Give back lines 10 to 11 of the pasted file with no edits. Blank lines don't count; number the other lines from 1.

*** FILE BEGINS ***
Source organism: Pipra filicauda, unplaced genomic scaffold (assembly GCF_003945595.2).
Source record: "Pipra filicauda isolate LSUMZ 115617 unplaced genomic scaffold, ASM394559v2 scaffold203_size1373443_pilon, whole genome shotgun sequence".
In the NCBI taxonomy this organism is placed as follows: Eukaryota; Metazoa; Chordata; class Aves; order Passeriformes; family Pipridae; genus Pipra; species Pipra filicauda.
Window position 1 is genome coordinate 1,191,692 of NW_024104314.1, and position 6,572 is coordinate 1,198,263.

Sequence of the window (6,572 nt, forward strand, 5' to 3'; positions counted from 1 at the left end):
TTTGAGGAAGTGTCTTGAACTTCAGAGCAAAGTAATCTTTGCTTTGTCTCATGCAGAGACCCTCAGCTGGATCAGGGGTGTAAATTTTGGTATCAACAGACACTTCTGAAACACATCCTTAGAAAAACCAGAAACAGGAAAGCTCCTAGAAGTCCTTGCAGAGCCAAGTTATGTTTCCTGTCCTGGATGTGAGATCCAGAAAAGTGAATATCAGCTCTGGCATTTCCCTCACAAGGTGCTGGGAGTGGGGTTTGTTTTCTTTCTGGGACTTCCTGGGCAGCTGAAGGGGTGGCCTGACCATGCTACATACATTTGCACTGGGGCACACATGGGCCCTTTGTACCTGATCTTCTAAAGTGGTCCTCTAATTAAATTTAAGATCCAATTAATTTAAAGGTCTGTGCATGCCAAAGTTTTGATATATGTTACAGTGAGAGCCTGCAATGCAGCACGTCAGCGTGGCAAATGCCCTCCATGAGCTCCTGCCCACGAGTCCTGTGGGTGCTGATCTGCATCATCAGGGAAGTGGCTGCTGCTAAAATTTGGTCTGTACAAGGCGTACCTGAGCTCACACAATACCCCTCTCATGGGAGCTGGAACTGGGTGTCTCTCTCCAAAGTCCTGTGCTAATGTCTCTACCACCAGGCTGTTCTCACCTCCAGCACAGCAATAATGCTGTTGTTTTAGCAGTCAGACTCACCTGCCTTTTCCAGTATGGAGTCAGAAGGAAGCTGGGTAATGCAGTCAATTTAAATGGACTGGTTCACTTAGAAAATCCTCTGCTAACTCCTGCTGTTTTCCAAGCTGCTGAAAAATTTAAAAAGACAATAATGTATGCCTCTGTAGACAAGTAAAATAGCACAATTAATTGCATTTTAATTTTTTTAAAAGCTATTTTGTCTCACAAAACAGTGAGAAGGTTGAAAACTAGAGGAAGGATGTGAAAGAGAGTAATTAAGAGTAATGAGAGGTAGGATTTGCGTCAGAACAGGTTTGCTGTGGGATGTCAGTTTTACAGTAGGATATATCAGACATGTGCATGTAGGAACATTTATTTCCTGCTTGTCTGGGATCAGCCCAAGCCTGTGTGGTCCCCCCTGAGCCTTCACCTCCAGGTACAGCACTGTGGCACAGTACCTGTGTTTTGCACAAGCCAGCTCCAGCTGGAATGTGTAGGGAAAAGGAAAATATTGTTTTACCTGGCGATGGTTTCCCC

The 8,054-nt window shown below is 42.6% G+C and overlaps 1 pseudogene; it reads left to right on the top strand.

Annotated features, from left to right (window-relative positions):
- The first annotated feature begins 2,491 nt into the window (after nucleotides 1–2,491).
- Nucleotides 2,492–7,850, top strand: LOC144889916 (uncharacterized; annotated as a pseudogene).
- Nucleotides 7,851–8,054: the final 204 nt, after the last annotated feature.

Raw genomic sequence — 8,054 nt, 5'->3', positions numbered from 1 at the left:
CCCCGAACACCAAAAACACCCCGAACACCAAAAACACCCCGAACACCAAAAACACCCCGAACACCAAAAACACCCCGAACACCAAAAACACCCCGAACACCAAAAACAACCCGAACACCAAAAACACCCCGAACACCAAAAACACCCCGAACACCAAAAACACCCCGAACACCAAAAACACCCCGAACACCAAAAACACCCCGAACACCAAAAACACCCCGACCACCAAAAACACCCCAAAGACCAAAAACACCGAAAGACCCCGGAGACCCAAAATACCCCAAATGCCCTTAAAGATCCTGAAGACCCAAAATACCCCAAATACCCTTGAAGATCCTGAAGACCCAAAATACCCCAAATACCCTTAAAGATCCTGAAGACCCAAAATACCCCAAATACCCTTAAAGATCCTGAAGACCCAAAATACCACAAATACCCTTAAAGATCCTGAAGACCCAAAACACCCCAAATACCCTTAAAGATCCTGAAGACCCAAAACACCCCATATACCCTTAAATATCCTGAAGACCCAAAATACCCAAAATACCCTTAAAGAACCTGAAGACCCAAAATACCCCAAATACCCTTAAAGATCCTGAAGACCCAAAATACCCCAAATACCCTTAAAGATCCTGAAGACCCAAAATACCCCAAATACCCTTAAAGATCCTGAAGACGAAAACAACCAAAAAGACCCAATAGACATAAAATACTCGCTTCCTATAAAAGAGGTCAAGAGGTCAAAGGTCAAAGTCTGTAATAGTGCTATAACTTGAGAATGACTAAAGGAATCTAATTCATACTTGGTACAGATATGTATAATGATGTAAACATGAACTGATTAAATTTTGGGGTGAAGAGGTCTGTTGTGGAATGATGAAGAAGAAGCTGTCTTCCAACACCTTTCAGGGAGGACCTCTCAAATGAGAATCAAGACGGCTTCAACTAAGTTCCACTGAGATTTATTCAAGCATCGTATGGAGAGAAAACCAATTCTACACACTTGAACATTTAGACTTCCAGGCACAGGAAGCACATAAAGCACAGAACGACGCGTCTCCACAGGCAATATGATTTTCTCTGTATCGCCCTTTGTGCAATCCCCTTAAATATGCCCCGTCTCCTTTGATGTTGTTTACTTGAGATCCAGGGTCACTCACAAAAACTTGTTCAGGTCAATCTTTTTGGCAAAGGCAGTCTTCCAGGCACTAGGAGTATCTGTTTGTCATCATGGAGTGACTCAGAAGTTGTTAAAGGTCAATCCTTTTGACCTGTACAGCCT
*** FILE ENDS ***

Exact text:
- Nucleotides 2,492–7,850, top strand: LOC144889916 (uncharacterized; annotated as a pseudogene).
- Nucleotides 7,851–8,054: the final 204 nt, after the last annotated feature.